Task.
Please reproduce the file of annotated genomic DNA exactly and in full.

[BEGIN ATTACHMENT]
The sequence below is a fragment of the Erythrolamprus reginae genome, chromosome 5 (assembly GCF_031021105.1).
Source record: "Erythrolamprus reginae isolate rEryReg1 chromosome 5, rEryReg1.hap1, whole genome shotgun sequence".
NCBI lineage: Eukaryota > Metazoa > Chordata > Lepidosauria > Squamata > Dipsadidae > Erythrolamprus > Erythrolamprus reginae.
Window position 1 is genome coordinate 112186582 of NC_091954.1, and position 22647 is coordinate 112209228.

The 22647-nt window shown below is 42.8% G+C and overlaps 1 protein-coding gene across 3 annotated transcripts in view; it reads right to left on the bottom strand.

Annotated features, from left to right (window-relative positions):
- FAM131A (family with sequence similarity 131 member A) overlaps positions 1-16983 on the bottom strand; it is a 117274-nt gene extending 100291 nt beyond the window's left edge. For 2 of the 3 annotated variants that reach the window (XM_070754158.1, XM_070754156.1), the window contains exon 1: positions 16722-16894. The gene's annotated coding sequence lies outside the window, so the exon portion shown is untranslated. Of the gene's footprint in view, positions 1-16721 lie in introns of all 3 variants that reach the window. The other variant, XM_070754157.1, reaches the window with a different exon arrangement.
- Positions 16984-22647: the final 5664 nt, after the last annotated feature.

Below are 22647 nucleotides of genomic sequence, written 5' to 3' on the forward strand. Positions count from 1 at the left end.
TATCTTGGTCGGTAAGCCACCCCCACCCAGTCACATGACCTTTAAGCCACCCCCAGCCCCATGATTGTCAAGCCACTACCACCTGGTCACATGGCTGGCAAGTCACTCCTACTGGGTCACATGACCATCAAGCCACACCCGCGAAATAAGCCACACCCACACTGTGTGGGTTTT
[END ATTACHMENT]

The sequence below is a fragment of the Erythrolamprus reginae genome, chromosome 5 (assembly GCF_031021105.1).
Source record: "Erythrolamprus reginae isolate rEryReg1 chromosome 5, rEryReg1.hap1, whole genome shotgun sequence".
NCBI lineage: Eukaryota > Metazoa > Chordata > Lepidosauria > Squamata > Dipsadidae > Erythrolamprus > Erythrolamprus reginae.
Window position 1 is genome coordinate 112186582 of NC_091954.1, and position 22647 is coordinate 112209228.

The 22647-nt window shown below is 42.8% G+C and overlaps 1 protein-coding gene across 3 annotated transcripts in view; it reads right to left on the bottom strand.

Annotated features, from left to right (window-relative positions):
- FAM131A (family with sequence similarity 131 member A) overlaps positions 1-16983 on the bottom strand; it is a 117274-nt gene extending 100291 nt beyond the window's left edge. For 2 of the 3 annotated variants that reach the window (XM_070754158.1, XM_070754156.1), the window contains exon 1: positions 16722-16894. The gene's annotated coding sequence lies outside the window, so the exon portion shown is untranslated. Of the gene's footprint in view, positions 1-16721 lie in introns of all 3 variants that reach the window. The other variant, XM_070754157.1, reaches the window with a different exon arrangement.
- Positions 16984-22647: the final 5664 nt, after the last annotated feature.

Below are 22647 nucleotides of genomic sequence, written 5' to 3' on the forward strand. Positions count from 1 at the left end.
TATCTTGGTCGGTAAGCCACCCCCACCCAGTCACATGACCTTTAAGCCACCCCCAGCCCCATGATTGTCAAGCCACTACCACCTGGTCACATGGCTGGCAAGTCACTCCTACTGGGTCACATGACCATCAAGCCACACCCGCGAAATAAGCCACACCCACACTGTGTGGGTTTT